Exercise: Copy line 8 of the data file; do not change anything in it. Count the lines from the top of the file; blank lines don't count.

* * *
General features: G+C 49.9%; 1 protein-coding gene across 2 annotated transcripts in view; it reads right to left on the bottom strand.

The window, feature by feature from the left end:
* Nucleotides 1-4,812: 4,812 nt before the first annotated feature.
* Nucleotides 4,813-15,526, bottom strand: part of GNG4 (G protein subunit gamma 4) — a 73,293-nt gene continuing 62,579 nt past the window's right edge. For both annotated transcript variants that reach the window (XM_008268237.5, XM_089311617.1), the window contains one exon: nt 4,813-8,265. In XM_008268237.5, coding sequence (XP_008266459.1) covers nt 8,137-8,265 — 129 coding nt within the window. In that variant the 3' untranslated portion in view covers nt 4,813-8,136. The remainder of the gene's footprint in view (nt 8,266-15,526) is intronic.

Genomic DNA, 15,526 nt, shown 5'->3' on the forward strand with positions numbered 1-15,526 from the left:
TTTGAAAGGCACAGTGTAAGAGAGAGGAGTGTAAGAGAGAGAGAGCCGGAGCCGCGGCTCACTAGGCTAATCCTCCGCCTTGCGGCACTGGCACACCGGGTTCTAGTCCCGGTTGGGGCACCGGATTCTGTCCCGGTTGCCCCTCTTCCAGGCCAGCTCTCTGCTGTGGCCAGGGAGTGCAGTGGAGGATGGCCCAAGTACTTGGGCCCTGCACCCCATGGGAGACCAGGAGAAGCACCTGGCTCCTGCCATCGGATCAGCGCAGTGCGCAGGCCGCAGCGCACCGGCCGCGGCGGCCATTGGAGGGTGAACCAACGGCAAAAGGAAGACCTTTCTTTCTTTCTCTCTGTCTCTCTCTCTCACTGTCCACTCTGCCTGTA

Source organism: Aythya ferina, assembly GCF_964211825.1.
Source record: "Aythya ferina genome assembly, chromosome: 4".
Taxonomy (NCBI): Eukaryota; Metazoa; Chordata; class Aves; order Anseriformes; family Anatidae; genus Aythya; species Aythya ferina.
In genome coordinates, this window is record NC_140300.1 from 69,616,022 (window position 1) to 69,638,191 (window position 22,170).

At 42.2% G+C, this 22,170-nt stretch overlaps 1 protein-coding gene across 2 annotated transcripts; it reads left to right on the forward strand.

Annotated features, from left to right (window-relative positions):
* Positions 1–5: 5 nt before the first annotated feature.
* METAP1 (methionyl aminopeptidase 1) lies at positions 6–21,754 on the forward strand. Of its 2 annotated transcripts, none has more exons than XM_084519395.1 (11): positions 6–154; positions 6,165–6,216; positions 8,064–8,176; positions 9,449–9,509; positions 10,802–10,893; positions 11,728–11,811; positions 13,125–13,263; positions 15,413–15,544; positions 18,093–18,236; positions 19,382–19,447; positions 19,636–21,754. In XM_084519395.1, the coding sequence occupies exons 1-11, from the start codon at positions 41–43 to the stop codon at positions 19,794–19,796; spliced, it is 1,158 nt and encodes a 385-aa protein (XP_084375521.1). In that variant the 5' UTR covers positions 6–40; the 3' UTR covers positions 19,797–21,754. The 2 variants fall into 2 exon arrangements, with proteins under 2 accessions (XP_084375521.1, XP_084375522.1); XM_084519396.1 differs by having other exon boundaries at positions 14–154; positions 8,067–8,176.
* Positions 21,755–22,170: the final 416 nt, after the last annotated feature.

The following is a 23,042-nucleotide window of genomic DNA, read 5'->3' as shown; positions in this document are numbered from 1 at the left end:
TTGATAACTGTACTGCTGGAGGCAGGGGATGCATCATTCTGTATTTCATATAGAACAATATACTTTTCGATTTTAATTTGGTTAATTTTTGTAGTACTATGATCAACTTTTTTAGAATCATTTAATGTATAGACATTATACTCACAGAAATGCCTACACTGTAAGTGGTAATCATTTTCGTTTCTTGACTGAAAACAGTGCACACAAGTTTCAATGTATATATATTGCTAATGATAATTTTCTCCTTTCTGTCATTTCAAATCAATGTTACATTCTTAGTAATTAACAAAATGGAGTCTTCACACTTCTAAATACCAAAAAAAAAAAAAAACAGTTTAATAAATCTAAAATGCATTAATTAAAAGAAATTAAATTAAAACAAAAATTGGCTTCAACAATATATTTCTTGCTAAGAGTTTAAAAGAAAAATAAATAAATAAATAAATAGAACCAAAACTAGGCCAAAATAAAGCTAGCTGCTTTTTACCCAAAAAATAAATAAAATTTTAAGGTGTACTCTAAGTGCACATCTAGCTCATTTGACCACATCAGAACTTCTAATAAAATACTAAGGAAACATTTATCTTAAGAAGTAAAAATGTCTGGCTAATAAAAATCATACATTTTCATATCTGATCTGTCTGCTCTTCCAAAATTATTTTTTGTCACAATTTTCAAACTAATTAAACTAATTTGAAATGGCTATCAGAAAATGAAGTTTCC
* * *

Source record: "Aythya ferina genome assembly, chromosome: 4".